Author: Andrzej Jakubowski
Committee: Art & Cultural Heritage Crimes Committee
Date: 18/05/2024

On 2 May 2024, the European Court of Human Rights (“Court”) ruled in the case concerning the famous, ancient statue of the “Victorious Youth”, one of the highlights of the J. Paul Getty Museum in California. [1] It held that Italy by ordering the confiscation of the sculpture did not violate its human rights obligations under the European Convention on Human Rights (“Convention”). It recognized that Italy’s years-long efforts to recover this illicitly exported art treasure were proportionate and legitimate in light of pursuing the general interest in protecting cultural heritage.

This is another stage in the long-standing dispute over the ownership of the famous, Greek, life-sized bronze dating from 300 B.C. to 100 B.C. The statue was fished accidentally off the coast of Fano on 14 August 1964, by an Italian boat. Having been smuggled from Italy, it was purchased by the Getty Museum in Malibu in 1977. Various Italian governments (even together with the Region of Marche) have demanded the return of the statue to Italy, but the Museum has always responded negatively and deemed the requests unfounded due to the impossibility of determining the precise location of the recovery. However, without going into the details of where the artwork had been found, it should be emphasized that the export from the territory of Italy was illegal according to the laws of the time of exportation, which vested ownership of found archaeological goods to the state of Italy. Illegal exportation constitutes a crime, and the Italian legislation provides for the confiscation of unlawfully exported cultural objects.

On 11 February 2010, the judge for preliminary investigation (Giudice per le Indagini Preliminary – “GIP”) ordered the confiscation of the statue “currently at the Getty Museum or wherever it is located”. On 8 June 2018, the Pesaro Court rejected the Getty Museum’s objection against the confiscation of the statue. On 30 November 2018, the Third Criminal Chamber of the Court of Cassation rejected the appeal filed by the Getty Museum against the Pesaro Court’s order.

In these circumstances, the Getty Museum brought the case to the ECtHR, claiming that Italy violated its rights protected under Article 1 of Protocol No. 1 to the Convention. Accordingly, it argued that there was an unjustified interference with its right to the peaceful enjoyment of its possessions. It also argued that the confiscation measure had been unlawful, within the meaning of this provision, on account of the lack of foreseeability of the legal basis. Moreover, the confiscation order had not pursued any legitimate aim as, in the Getty Museum’s view, the “Victorious Youth” was not part of Italy’s cultural heritage; and that it had placed an excessive burden on the Museum.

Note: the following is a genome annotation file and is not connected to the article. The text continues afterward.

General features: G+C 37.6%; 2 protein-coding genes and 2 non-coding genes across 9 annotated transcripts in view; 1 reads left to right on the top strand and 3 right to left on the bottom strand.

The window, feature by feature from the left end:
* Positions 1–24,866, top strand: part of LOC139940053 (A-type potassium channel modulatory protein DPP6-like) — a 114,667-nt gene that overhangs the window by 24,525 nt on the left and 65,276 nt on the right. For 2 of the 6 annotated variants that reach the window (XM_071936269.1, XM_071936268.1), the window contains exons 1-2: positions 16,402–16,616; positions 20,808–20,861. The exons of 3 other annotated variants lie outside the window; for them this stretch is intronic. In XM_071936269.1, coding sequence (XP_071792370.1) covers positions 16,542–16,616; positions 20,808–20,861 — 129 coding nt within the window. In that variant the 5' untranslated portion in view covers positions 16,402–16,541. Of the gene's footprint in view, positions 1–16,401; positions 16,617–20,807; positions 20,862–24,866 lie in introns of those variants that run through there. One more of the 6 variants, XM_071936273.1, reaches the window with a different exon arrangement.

The Court, after an extensive reconstruction of international law and domestic law framework found that the confiscation order “was adopted ‘in the public or general interest’, within the meaning of Article 1 of Protocol No. 1, of protecting Italy’s cultural heritage”. [2] It also emphasized that the statue was part of Italy’s cultural heritage, that international law strongly supported Italy’s efforts to recover it, and that the Getty Museum had been negligent when it bought it without properly ascertaining its provenance. [3] [4] [5].

It is now the question whether the US judicial will enforce the confiscation order assisting Italy in forfeiting and recovering the asset derived from criminal activities. Yet, irrespective of what the next legal steps will be on U.S. soil, one may indicate two general remarks that spring from this judgement. First of all, the Court has also strongly reaffirmed states’ sovereign rights and duties to formulate policies and adopt measures to protect and to recover lost cultural heritage. Secondly, the Court underlined the role of criminal law and criminal proceedings in curbing the trafficking in archaeological objects. In this regard, a deeper standardization of criminal law provisions may be advocated, including a wider ratification of the Council of Europe’s Convention on Offences relating to Cultural Property (2017) [6].









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